The author goes on to give some more recent studies (and unlike the CHC, he gives full references and links to the studies), but I think you get the idea by now. Homeopathy has never been proven to perform above placebo in any properly controlled, valid clinical trial. It is as simple as that. Yet, the CHC promote homeopathy for pets as the ‘safer’ alternative to injections. Exactly how safe a dog with no immunity to disease is compared to one that has had the relevant injections is a mystery to me.
Once agin the Daily Mail has stirred up a fear in its readership based on the ramblings of an organisation unfit to comment on the matter. Consider the complete lack of any scientific evidence for homeopathy and consider the following statements on the CHC website:
Although many homoeopathic vets refuse to vaccinate, being convinced of the high risks involved, others will suggest that you vaccinate but try to counteract the side-effects by also giving nosodes. CHC does not recommend this option, as dogs can still experience life- threatening side-effects from the vaccine, nosodes or not…
Please note that kennels are increasingly willing to accept nosode-protected dogs, and some training and ringcraft classes are also becoming more enlightened…
Also, as nosode-protected dogs are usually remarkably healthy, an annual visit to collect nosodes from your vet will probably represent the very worthwhile ‘annual check- up’.
Is this an organisation that demands any credibility whatsoever? Considering that their assertions for vaccines causing sickness in dogs is nothing more than anecdotal (same as MMR and Autism) and at no point is any scientific study actually linked to, it makes me sad that the Daily Mail has given such prominence to the story. Furthermore, the fact that they felt the need to change the angle to make it seem as if vaccinations were far more dangerous than they are, is an action I consider to be criminal. If a dog owner is convinced to not have their pet immunised as a result and that dog dies, then the blood will be on the hands of the Daily Mail.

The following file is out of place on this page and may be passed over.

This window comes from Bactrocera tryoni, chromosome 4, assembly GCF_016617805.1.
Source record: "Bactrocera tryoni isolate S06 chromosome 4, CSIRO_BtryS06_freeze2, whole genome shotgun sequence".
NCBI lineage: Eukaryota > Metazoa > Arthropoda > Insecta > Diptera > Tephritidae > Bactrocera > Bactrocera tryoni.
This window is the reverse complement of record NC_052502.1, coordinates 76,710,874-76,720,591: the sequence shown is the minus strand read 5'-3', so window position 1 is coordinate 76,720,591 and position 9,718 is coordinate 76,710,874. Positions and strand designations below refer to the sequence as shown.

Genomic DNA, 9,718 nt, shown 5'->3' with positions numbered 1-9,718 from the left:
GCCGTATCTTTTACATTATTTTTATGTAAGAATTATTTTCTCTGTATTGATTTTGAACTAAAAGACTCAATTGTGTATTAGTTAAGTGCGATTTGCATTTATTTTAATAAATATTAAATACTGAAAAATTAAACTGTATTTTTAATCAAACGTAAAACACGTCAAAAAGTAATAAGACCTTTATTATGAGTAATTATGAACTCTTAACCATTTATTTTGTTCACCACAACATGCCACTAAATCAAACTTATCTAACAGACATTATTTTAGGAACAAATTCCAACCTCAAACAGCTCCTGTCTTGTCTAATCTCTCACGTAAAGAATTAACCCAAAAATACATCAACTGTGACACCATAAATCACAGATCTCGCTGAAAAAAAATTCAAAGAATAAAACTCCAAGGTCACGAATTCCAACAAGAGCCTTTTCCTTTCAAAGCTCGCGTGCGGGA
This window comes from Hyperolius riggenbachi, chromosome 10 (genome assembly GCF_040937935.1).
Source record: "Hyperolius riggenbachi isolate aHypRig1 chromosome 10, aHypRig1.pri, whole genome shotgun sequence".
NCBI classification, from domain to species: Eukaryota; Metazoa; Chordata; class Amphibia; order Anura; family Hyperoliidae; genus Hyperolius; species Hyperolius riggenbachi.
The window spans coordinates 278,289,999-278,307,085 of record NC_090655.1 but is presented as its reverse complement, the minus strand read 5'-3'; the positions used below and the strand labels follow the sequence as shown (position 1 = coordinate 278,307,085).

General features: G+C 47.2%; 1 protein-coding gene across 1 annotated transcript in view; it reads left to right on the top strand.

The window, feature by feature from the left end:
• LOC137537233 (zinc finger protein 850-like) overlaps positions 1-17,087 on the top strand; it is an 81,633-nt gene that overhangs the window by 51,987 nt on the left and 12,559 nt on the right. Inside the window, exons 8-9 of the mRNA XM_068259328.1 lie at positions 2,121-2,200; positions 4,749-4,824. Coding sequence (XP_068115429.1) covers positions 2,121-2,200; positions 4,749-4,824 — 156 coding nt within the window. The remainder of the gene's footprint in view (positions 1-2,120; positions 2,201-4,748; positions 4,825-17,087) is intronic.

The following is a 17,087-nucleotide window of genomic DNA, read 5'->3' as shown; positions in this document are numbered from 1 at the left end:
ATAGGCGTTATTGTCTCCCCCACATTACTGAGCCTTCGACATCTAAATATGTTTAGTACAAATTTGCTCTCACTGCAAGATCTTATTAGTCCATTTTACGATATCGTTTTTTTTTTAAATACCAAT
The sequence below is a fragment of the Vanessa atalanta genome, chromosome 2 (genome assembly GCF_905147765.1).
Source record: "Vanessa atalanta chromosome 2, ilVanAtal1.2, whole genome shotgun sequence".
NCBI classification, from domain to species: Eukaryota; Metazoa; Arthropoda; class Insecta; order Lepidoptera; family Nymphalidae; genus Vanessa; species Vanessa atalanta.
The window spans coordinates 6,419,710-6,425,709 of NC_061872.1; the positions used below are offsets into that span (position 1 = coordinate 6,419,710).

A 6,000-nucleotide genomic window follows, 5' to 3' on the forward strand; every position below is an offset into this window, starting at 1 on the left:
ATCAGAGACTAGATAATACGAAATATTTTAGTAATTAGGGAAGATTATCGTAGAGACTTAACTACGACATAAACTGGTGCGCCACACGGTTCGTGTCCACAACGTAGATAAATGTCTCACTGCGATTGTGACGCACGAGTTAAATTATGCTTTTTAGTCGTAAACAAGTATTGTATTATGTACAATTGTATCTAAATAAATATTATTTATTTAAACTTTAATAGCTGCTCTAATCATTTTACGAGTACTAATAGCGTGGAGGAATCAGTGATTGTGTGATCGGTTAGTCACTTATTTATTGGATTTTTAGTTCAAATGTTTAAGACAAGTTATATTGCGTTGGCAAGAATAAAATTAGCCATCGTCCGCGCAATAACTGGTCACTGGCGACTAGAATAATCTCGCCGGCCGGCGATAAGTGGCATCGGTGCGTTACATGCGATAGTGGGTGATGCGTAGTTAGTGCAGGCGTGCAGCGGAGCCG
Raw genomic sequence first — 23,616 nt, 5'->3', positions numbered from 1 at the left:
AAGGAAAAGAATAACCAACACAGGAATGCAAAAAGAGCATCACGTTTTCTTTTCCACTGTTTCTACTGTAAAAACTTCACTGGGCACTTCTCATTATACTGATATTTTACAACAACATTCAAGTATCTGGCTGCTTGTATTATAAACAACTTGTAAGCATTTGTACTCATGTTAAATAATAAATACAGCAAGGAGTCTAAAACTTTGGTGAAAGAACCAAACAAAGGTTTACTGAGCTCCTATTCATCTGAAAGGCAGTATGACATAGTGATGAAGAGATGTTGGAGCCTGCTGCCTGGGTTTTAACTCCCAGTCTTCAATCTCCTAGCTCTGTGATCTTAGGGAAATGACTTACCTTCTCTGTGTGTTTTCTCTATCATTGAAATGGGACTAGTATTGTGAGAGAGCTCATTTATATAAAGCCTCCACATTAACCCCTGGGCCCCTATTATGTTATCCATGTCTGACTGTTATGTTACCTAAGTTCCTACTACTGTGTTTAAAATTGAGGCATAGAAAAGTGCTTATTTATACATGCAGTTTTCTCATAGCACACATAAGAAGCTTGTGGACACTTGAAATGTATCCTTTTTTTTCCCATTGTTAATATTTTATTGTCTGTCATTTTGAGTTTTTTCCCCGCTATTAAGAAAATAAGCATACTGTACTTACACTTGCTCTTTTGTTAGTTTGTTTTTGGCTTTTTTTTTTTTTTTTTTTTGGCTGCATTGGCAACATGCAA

Consider the impact of the story in terms of the comments, this is the second-highest negatively rated comment:
As a qualified vet nurse I cannot stress enough the importance of vaccinating your pets. Of you who have commented that your pet has never been vaccinated and are fine, you are very lucky. The thing people dont see are the pets that come into my practice in serious pain dying and its heartbreaking knowing that it could have been prevented. The annual vaccination does not just offer the opportunity to vaccinate them it gives them a general health check by a veterinary surgeon, vets are skilled clinicians and they can pick up of things at the earliest possible opportunity, lumps and bumps you may not have noticed etc. I urge you to consider the risk you are taking by not vaccinating your pets these diseases are painful and they are deadly!
– char, derby, 6/3/2010 12:26
Click to rate Rating 112
Compare this to the second-highest positively rated comment:
I was made aware of this ‘scam’ a couple of years ago and do not have my dog vaccinated every year as a result he is far to important a member of my family to take the risk. Trouble is, the pet insurance companies seem to be in on this ‘little number’ as one of the questions they always ask is ‘has your dog had his annual injections’ They need to keep up to date with research and be aware that this one question could be leading them to more insurance payouts than necessary!
– Tats, UK, 6/3/2010 9:38
Click to rate Rating 168
The failure of the Press Complaints Commission to regulate the news media is that the assumption that no-one really takes tabloid newspapers seriously, or that people are intelligent enough to not beleive everything they read, is badly mistaken. Newspapers have an huge influence on their readership – as evidenced during the MMR ‘scare’ when the media convinced a large amount of parents to put their children at risk by not having the vaccinations. The PCC has a responsibility not just to accuracy, but a responsibility for public health issues that are caused by woeful reporting such as this.
Sadly, there are a substantial number of people in society who need protection from organisations like the CHC and a media who are so quick to hype their claims into the next big scare story.